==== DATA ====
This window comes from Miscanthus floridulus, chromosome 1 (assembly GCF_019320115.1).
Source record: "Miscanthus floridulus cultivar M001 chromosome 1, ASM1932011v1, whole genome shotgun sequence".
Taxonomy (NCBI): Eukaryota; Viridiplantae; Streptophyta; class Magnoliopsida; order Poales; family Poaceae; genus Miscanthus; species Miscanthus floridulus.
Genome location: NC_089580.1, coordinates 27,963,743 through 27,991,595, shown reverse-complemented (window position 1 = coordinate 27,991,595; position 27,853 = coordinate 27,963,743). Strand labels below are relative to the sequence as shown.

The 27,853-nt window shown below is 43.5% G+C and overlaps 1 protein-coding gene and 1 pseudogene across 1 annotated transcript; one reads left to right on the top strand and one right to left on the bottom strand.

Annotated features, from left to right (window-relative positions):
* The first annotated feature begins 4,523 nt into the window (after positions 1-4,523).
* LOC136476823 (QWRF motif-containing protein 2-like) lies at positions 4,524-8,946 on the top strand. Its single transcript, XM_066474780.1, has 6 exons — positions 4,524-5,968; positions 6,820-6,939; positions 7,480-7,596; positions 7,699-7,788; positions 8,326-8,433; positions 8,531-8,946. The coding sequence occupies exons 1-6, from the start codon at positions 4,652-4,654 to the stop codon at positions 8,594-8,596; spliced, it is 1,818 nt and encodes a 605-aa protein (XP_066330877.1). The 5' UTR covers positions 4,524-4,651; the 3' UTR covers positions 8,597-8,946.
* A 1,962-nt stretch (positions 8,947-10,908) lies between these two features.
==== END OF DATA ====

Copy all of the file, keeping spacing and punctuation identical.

This window comes from Miscanthus floridulus, chromosome 1 (assembly GCF_019320115.1).
Source record: "Miscanthus floridulus cultivar M001 chromosome 1, ASM1932011v1, whole genome shotgun sequence".
Taxonomy (NCBI): Eukaryota; Viridiplantae; Streptophyta; class Magnoliopsida; order Poales; family Poaceae; genus Miscanthus; species Miscanthus floridulus.
Genome location: NC_089580.1, coordinates 27,963,743 through 27,991,595, shown reverse-complemented (window position 1 = coordinate 27,991,595; position 27,853 = coordinate 27,963,743). Strand labels below are relative to the sequence as shown.

The 27,853-nt window shown below is 43.5% G+C and overlaps 1 protein-coding gene and 1 pseudogene across 1 annotated transcript; one reads left to right on the top strand and one right to left on the bottom strand.

Annotated features, from left to right (window-relative positions):
* The first annotated feature begins 4,523 nt into the window (after positions 1-4,523).
* LOC136476823 (QWRF motif-containing protein 2-like) lies at positions 4,524-8,946 on the top strand. Its single transcript, XM_066474780.1, has 6 exons — positions 4,524-5,968; positions 6,820-6,939; positions 7,480-7,596; positions 7,699-7,788; positions 8,326-8,433; positions 8,531-8,946. The coding sequence occupies exons 1-6, from the start codon at positions 4,652-4,654 to the stop codon at positions 8,594-8,596; spliced, it is 1,818 nt and encodes a 605-aa protein (XP_066330877.1). The 5' UTR covers positions 4,524-4,651; the 3' UTR covers positions 8,597-8,946.
* A 1,962-nt stretch (positions 8,947-10,908) lies between these two features.